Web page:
Amitai Etzioni writes at City Journal about the obstacles he faced after deciding to devote a new book to patriotism.

When I mentioned to my liberal wife that my next book would be dedicated to the defense of patriotism, as an antidote to growing divisiveness, she warned me that my colleagues would consider it a defense of right-wing extremism. When I demurred, she sent me the following quote from the webpage of the Anti-Defamation League, which states that the “‘Patriot’ Movement” is a “collective term used to describe a set of related extremist movements and groups in the United States whose ideologies center on anti-government conspiracy theories. …” This language — the only discussion of patriotism on the ADL website — reflects the tendency of many on the liberal end of the political spectrum to equate patriotism with chauvinism and extreme right-wing politics.

I was thus careful to include, on the book’s front page, a quote attributed to Charles de Gaulle: “Patriotism is when love of your country comes first; nationalism, when hate for people other than your own comes first.” …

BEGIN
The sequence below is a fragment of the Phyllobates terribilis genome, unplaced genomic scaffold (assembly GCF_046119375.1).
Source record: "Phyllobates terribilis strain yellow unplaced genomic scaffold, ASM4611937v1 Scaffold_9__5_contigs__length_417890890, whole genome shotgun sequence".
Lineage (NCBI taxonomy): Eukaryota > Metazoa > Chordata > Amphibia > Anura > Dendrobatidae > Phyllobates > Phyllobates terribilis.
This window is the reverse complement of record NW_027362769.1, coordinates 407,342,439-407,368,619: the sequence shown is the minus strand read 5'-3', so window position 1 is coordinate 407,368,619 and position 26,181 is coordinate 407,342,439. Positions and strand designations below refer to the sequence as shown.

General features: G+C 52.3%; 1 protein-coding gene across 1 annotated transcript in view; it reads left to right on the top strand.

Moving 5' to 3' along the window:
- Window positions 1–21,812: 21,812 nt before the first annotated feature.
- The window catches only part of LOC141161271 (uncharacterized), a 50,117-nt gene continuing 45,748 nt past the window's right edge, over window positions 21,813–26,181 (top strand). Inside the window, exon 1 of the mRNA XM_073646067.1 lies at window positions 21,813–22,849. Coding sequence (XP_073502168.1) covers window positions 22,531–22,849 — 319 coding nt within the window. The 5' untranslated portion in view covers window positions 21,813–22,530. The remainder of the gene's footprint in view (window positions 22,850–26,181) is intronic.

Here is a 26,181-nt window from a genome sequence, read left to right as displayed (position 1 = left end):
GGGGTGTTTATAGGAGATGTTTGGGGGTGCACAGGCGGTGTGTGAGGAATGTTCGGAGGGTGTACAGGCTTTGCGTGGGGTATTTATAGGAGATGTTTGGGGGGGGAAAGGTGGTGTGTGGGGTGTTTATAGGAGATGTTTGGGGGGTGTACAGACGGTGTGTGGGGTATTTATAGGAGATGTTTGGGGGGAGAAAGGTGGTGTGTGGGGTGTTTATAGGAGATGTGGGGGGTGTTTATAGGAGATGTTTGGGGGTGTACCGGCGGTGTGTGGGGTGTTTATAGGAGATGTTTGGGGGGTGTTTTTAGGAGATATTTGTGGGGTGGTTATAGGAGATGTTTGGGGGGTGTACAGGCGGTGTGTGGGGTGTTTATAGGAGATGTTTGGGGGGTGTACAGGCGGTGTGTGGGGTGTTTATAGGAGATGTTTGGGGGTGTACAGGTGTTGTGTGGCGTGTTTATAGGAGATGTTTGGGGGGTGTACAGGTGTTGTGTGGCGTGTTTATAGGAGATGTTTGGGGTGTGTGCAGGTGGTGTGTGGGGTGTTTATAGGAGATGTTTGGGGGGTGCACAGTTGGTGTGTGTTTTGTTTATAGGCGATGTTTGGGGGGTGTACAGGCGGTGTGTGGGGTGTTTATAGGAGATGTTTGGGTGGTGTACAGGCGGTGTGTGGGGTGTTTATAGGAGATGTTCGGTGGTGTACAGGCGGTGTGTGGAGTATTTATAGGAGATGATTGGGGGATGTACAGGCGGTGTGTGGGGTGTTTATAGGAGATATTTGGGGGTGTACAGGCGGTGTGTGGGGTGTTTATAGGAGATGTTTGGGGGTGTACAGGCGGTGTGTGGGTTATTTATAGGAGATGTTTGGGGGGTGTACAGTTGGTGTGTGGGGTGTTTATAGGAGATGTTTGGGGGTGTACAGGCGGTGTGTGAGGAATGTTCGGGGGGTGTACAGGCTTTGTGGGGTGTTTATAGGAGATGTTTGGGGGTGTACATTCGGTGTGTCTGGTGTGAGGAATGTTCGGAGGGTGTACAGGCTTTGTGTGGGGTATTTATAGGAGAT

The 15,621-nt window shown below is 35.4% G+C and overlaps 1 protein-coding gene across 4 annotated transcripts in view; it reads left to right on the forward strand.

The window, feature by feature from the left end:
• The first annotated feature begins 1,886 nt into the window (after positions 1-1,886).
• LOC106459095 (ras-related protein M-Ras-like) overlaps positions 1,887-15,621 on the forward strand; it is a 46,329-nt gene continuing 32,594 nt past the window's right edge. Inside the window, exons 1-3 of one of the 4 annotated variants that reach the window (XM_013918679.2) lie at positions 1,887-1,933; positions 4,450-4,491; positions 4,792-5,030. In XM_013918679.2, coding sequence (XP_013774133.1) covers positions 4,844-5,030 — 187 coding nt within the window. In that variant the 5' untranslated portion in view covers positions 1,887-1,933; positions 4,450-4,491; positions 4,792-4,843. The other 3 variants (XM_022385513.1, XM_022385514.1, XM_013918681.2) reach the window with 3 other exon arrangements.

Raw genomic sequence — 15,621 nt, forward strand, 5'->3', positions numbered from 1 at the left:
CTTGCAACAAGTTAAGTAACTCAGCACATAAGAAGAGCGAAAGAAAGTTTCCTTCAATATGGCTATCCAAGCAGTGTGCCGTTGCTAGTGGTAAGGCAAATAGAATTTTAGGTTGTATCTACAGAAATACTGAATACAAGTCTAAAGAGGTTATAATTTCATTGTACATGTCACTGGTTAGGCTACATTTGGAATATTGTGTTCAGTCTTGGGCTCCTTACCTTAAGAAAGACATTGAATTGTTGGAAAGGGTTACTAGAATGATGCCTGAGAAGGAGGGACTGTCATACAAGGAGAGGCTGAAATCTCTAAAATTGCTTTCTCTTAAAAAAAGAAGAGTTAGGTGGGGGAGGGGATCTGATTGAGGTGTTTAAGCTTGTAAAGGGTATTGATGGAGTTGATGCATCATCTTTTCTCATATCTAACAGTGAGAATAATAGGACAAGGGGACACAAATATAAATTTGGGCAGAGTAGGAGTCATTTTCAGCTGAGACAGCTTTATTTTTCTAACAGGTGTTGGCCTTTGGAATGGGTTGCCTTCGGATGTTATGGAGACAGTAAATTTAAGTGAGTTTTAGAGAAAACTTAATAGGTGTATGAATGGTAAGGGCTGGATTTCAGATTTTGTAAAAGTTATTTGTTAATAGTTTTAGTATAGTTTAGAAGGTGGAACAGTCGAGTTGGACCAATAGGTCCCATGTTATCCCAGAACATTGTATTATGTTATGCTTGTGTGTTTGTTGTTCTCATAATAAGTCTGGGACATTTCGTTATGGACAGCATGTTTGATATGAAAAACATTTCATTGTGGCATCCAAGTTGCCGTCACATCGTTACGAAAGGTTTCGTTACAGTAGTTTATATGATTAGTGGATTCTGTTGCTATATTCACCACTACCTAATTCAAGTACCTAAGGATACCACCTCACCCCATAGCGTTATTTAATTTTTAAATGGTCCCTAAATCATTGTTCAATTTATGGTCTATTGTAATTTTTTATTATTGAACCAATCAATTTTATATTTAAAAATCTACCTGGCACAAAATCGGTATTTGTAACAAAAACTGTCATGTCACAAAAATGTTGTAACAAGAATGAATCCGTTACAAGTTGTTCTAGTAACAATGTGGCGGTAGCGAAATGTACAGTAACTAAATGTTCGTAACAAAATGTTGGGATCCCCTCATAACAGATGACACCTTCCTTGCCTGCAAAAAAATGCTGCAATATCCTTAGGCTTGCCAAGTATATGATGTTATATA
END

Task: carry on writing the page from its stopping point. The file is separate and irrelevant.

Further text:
… After I sent my manuscript to the University of Virginia Press, an editor told me that he loved it, but that the proposed title, “In Defense of Patriotism,” troubled him. “It will be considered a right-wing book,” he warned. A colleague suggested that I rename it “Reclaiming Patriotism,” a title that the publisher liked because it acknowledged that patriotism can be perverted and needs to be recaptured so that good citizens can proudly embrace it again.

I wanted the book’s cover to show the American flag, but the publisher worried that such a cover would signal chauvinism, and my liberal granddaughter at Yale said that she would not be seen carrying such a book on campus.